My only current gripe, is who gets to set up these guidelines – oh right, the ever elusive “Da’as Torah.”

    • BigPhil March 18, 2010, 1:55 PM

      Absolutely agreed. But the point here is not about “gedarim”. “Muktza” is about gedarim. Treating chicken as something fleishig rather than parve is about gedarim.

      This is not about putting a geder around a particular halacha (there isn’t one!).

      I consider myself to be an observant Jew. I daven three times a day. I learn each day. We’ve even had *really* frum people eat in our house. I highly value the gedarim ChaZaL put around halacha (as opposed to modern day chumra), and I do everything possible not to step over those boundaries in my daily life.

      However, in this case, where (and we all know it) those “gedarim” are not about protecting “halacha”, but about continuing prejudice and ignorance. Those gedarim (in this case) don’t mean jack.

      • FarFrumIt March 18, 2010, 8:04 PM

        To use one example (going in the framework of “Chazal’s” logic):
        Chazal stated that a man has to have as little interaction with a women as possible. Even a man and his wife. WTF? Does that mean I can’t even initiate a little greeting to the girl sitting next to me? That’s what it sounds like. Because then I might come to f*** her. The concept is one thing leads to another. Many people have denied such a train of action exists, but I have witnessed it firsthand (not getting into details). From Orthodox Rabbi’s points of view (remember, I’m not agreeing with them – just from their point of view), boundaries must be set up to ensure no one begins going down a “slippery slope.”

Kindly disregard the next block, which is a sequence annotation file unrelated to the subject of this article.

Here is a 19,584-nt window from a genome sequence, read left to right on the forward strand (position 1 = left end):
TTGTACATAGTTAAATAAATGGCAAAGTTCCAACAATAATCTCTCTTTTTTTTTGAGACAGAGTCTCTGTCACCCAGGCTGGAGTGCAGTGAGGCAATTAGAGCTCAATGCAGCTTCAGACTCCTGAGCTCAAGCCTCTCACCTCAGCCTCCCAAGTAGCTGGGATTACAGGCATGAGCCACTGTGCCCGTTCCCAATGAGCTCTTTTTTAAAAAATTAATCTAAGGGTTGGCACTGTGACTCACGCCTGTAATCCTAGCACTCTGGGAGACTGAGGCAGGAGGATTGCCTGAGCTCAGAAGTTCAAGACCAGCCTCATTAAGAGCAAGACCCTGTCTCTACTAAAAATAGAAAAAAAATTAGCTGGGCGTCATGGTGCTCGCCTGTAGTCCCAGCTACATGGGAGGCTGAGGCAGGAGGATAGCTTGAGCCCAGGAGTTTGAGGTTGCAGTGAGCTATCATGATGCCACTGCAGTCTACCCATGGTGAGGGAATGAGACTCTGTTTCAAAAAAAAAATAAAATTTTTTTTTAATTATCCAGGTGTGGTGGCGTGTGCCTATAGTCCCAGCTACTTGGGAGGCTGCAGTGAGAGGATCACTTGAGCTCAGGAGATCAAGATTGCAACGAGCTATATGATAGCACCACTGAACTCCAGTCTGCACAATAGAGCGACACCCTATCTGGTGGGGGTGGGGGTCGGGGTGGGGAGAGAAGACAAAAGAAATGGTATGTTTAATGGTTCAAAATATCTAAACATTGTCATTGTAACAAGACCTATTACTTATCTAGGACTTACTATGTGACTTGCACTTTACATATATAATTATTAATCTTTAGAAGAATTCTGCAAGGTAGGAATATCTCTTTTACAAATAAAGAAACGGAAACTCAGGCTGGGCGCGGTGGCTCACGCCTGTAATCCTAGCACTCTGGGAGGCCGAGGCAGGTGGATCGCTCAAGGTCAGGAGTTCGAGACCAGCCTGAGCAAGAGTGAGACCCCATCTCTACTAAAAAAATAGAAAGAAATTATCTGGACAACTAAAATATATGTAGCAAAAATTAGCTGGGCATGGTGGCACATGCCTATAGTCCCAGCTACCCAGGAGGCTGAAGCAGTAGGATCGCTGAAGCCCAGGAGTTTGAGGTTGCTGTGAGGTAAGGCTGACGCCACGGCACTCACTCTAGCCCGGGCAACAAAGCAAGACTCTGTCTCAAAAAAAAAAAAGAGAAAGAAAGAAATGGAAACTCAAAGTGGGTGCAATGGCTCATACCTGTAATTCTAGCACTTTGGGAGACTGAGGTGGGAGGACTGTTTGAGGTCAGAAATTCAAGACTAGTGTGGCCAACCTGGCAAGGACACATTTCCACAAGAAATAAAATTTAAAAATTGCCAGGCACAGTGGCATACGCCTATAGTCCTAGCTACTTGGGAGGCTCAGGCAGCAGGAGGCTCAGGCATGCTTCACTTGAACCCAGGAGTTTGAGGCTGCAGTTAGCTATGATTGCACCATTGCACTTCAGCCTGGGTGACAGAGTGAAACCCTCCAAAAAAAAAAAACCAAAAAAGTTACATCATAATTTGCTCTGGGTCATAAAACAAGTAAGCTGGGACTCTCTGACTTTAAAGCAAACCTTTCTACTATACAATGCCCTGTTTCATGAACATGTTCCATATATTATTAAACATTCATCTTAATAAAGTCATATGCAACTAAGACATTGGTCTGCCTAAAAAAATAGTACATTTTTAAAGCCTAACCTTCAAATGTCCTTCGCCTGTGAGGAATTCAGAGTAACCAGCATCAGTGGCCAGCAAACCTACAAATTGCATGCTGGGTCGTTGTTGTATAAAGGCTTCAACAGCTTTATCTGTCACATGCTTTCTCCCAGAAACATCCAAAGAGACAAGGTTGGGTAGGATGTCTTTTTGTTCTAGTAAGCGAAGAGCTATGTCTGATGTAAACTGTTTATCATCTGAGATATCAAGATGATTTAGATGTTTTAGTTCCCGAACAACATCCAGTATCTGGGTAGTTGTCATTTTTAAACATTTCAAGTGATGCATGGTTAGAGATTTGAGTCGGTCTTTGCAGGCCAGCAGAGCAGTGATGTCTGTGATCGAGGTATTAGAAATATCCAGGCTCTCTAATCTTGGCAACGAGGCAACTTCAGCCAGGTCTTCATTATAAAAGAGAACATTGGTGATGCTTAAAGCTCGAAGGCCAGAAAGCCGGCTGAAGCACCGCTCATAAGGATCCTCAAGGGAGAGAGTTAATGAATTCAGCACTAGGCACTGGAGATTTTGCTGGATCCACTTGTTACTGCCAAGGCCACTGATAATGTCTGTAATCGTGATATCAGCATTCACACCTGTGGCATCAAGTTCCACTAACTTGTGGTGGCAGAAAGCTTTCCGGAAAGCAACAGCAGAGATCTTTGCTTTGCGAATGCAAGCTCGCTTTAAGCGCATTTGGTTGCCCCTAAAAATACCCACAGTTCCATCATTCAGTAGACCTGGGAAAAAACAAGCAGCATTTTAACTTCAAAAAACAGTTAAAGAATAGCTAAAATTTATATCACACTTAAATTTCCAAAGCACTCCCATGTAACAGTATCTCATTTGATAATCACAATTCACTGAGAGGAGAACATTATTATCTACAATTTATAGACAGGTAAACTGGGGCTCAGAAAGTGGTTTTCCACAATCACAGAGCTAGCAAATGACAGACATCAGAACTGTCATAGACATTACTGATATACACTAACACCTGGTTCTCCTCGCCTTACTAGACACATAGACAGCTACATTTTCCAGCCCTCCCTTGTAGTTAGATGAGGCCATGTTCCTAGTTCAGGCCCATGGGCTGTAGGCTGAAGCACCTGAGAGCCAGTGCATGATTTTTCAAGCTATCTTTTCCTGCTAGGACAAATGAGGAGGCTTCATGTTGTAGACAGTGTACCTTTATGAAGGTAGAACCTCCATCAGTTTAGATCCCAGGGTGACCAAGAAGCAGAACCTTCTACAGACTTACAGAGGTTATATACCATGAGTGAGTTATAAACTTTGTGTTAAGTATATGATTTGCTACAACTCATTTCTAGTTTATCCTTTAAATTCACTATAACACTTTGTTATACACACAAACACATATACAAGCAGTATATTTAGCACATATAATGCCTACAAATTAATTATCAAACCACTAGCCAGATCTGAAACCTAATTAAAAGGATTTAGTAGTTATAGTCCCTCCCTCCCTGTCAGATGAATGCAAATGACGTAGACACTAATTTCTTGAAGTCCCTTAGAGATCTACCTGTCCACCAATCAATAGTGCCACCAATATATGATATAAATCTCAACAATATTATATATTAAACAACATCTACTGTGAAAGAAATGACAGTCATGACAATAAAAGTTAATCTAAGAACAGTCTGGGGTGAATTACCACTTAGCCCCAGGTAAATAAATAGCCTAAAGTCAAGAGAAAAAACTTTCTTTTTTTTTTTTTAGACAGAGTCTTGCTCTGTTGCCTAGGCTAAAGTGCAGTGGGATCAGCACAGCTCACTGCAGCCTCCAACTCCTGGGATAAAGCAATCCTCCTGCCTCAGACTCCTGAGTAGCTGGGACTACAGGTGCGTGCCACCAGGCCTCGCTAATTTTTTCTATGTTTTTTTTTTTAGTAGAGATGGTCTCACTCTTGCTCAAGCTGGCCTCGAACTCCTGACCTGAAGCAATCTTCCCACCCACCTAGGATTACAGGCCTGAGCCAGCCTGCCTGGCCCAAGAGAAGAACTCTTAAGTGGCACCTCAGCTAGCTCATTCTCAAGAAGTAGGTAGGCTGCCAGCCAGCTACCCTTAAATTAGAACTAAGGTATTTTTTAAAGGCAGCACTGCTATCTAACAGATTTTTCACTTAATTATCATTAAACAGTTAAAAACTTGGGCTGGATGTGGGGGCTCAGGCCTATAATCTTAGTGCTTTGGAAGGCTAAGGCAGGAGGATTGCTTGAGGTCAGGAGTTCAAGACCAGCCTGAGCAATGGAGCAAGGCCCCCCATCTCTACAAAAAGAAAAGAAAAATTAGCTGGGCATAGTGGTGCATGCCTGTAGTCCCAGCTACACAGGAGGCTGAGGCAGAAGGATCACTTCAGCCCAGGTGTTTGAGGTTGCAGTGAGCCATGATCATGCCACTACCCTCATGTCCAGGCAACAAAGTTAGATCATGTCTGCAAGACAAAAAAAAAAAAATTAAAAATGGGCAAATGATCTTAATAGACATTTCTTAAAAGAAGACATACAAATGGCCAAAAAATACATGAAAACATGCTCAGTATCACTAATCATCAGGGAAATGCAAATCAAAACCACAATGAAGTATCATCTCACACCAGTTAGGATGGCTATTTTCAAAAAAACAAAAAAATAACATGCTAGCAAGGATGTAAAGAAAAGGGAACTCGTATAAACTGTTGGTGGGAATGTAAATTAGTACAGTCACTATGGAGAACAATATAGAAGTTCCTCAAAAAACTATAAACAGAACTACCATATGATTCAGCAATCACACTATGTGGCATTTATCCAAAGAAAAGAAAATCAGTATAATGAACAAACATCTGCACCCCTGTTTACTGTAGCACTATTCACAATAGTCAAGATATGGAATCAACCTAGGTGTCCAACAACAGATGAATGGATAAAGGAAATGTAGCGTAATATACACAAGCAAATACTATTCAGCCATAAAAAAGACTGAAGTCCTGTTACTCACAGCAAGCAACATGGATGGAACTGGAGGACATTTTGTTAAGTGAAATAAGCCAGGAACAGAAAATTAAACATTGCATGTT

Such boundaries are not limited to “muktzah” but to anything that might begin a chain reaction of events culminating in something definitely prohibited. As such, it is entirely feasible that Rabbi’s are against Sara Hurwitz’s ordination because of the logic Heshy has laid out. Again, I’m not saying I agree – but I can definitely see the subjective logic in it.